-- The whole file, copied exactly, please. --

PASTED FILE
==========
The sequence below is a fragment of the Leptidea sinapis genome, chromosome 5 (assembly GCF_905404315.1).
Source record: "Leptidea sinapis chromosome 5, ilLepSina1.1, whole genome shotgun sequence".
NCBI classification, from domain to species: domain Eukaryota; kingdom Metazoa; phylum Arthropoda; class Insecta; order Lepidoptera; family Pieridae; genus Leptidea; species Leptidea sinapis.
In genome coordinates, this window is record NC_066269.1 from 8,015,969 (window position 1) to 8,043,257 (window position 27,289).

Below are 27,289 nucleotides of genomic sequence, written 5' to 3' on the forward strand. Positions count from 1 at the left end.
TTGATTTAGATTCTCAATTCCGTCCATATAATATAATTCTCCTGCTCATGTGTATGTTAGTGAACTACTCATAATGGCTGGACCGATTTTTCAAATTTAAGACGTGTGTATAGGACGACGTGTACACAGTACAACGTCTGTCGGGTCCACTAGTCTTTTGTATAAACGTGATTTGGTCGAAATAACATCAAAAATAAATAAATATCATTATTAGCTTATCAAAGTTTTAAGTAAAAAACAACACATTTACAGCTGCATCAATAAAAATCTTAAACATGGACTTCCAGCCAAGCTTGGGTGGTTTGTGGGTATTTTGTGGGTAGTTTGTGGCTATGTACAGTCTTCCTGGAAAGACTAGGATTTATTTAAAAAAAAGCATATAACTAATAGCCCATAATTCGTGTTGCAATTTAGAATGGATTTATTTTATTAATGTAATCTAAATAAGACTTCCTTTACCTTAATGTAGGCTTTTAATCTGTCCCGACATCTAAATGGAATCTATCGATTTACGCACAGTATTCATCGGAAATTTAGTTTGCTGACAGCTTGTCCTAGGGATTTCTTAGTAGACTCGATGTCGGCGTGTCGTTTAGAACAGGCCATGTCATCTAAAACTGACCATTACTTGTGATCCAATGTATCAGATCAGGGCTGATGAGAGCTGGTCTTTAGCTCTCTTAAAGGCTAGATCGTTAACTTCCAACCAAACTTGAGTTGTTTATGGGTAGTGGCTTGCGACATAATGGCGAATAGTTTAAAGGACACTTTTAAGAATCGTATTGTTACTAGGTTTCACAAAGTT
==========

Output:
The sequence below is a fragment of the Leptidea sinapis genome, chromosome 5 (assembly GCF_905404315.1).
Source record: "Leptidea sinapis chromosome 5, ilLepSina1.1, whole genome shotgun sequence".
NCBI classification, from domain to species: domain Eukaryota; kingdom Metazoa; phylum Arthropoda; class Insecta; order Lepidoptera; family Pieridae; genus Leptidea; species Leptidea sinapis.
In genome coordinates, this window is record NC_066269.1 from 8,015,969 (window position 1) to 8,043,257 (window position 27,289).

Below are 27,289 nucleotides of genomic sequence, written 5' to 3' on the forward strand. Positions count from 1 at the left end.
TTGATTTAGATTCTCAATTCCGTCCATATAATATAATTCTCCTGCTCATGTGTATGTTAGTGAACTACTCATAATGGCTGGACCGATTTTTCAAATTTAAGACGTGTGTATAGGACGACGTGTACACAGTACAACGTCTGTCGGGTCCACTAGTCTTTTGTATAAACGTGATTTGGTCGAAATAACATCAAAAATAAATAAATATCATTATTAGCTTATCAAAGTTTTAAGTAAAAAACAACACATTTACAGCTGCATCAATAAAAATCTTAAACATGGACTTCCAGCCAAGCTTGGGTGGTTTGTGGGTATTTTGTGGGTAGTTTGTGGCTATGTACAGTCTTCCTGGAAAGACTAGGATTTATTTAAAAAAAAGCATATAACTAATAGCCCATAATTCGTGTTGCAATTTAGAATGGATTTATTTTATTAATGTAATCTAAATAAGACTTCCTTTACCTTAATGTAGGCTTTTAATCTGTCCCGACATCTAAATGGAATCTATCGATTTACGCACAGTATTCATCGGAAATTTAGTTTGCTGACAGCTTGTCCTAGGGATTTCTTAGTAGACTCGATGTCGGCGTGTCGTTTAGAACAGGCCATGTCATCTAAAACTGACCATTACTTGTGATCCAATGTATCAGATCAGGGCTGATGAGAGCTGGTCTTTAGCTCTCTTAAAGGCTAGATCGTTAACTTCCAACCAAACTTGAGTTGTTTATGGGTAGTGGCTTGCGACATAATGGCGAATAGTTTAAAGGACACTTTTAAGAATCGTATTGTTACTAGGTTTCACAAAGTT